@Money - I would hope that we all get the point. I was aware, (and many/most of us seemed to be) of the general premise. Your description of the house asset is an excellent illustrative point of it all going wrong. I wouldn't continue with the illustrative math unless it is particularly enjoyable for you.
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Re: It should be legal

on Sun 1 Apr - 1:17
I guess if people think multiple marriages should be legal no matter how complicated the math is, then the math doesn't matter to them. Fair enough. But, if we're fortunate, someday, hopefully sooner rather than later, people will be having these marriages, and they'll need to know how this works--unless they use a prenup, per Jane's suggestion. And some won't, unless it is required, which I favor. I think all parties should at least have to explicitly, rather than implicitly, agree to this non-understandable mess, if they don't make specific other arrangements.

But even if complexity and unforeseen consequences don't matter to you, if you advocate for legalizing multiple marriages, this stuff is going to have practical implications on people. I think it is a mistake not to consider how it will work.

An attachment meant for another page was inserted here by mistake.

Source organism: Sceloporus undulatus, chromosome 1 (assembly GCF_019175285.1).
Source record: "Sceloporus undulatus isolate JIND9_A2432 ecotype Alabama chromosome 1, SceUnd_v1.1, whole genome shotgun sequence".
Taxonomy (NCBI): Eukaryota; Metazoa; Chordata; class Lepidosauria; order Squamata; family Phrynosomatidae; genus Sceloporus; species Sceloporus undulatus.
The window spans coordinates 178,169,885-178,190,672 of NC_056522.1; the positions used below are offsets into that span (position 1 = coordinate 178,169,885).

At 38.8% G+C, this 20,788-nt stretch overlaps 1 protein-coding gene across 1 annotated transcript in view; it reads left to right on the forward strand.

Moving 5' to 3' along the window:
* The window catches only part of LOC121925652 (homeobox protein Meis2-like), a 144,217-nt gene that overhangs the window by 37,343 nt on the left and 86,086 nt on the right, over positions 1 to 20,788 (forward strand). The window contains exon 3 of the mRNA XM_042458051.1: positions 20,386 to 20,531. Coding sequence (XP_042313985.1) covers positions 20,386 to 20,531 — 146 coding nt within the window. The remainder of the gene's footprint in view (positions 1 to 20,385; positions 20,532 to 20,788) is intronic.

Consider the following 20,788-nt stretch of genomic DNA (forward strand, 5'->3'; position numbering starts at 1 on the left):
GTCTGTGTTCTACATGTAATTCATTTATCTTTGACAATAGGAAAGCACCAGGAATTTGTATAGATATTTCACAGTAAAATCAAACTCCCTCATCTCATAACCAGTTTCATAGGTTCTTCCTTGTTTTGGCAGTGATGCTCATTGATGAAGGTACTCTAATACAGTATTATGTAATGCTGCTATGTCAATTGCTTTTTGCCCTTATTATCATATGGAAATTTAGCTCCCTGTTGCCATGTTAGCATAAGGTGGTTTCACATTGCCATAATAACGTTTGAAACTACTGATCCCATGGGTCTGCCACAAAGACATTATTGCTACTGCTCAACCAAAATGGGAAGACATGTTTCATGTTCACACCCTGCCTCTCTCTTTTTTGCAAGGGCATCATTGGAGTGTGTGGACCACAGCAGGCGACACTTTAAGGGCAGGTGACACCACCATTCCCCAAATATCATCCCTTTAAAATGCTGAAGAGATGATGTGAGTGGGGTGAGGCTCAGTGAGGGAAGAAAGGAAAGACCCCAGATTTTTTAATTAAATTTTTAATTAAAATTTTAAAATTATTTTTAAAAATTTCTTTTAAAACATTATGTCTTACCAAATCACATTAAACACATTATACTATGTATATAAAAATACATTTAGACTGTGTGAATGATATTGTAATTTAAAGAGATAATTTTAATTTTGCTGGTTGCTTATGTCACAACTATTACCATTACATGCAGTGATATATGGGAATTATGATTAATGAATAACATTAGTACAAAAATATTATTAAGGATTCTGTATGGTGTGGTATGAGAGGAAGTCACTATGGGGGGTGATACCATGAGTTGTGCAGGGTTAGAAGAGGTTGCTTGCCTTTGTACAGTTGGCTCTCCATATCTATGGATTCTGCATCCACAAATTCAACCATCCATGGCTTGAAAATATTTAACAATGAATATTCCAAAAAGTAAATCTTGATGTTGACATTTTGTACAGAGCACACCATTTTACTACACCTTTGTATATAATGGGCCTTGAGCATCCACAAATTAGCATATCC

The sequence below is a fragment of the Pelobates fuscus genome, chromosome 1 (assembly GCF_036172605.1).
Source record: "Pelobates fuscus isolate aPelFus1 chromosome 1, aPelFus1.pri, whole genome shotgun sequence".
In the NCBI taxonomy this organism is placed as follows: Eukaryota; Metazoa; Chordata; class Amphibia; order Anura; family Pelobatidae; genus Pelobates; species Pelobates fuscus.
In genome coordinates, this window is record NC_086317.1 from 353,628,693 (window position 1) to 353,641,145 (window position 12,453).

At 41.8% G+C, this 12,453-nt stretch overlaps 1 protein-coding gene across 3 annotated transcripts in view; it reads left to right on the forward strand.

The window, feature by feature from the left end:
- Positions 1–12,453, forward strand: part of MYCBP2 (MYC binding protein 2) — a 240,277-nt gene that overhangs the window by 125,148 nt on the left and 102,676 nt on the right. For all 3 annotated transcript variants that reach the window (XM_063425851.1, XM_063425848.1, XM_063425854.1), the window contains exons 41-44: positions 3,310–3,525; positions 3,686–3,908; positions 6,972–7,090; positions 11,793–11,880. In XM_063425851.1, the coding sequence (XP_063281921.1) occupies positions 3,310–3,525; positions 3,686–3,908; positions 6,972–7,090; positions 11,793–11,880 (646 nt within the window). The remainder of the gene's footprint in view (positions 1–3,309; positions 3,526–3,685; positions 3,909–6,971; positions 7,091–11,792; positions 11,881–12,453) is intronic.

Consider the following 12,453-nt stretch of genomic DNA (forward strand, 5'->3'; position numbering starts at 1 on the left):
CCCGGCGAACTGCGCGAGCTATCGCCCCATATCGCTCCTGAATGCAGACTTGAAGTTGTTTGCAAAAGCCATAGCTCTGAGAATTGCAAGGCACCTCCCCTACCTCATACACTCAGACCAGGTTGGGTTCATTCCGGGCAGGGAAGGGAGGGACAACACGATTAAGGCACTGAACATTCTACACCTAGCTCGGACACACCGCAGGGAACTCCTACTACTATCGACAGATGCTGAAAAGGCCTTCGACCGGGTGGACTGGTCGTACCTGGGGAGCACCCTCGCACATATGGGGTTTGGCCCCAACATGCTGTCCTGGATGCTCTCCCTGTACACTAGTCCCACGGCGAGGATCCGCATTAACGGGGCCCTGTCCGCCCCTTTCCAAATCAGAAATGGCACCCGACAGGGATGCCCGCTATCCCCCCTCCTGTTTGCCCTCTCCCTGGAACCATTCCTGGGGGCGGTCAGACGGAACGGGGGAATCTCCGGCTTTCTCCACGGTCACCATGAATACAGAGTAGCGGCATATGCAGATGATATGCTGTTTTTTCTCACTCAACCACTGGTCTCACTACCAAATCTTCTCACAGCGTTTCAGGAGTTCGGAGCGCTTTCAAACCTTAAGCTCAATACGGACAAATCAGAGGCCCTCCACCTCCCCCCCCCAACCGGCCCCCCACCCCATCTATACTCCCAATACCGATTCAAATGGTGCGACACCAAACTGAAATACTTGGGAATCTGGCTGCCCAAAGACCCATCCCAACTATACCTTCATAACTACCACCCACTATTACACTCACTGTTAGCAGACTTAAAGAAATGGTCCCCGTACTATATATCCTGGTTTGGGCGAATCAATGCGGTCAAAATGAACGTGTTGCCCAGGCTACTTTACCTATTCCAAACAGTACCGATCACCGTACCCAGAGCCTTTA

In conclusion, I can support multiple marriages on the following conditions:
1. All current spouses must agree to it.
2. A prenup is required. Both parties getting married and all their current spouses must agree to it.

For the sake of having a complete picture, should this all become relevant:

Recall:
x = # of spouses Keith has
y = # of spouses I (J.S.) have
z = # of spouses Kevin has

b = the assets in my new marriage to Kevin
c = the assets in my marriage to Keith after I marry Kevin

So lets say b1 is the moment we get married, and b2 is the moment we get divorced or one of us enters another new marriage. So b2 = b1 + Δb.

Let's say:
l = Keith's net income
m = my net income
n = Kevin's net income

Because I have 2 marriages, m is really composed of 2 components:
mb = my income as respects Δb
mc = my income as respects Δc

m = mb + mc

Note that:
Δb = (1/y)mb + (1/z)n
Δc = (1/y)mc + (1/x)l

Therefore:
mb = (1/z)(Δb - (n/y))
mc = (1/x)(Δc - (l/y))

That means:
m = (1/z)(Δb - (n/y)) + (1/x)(Δc - (l/y))
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Re: It should be legal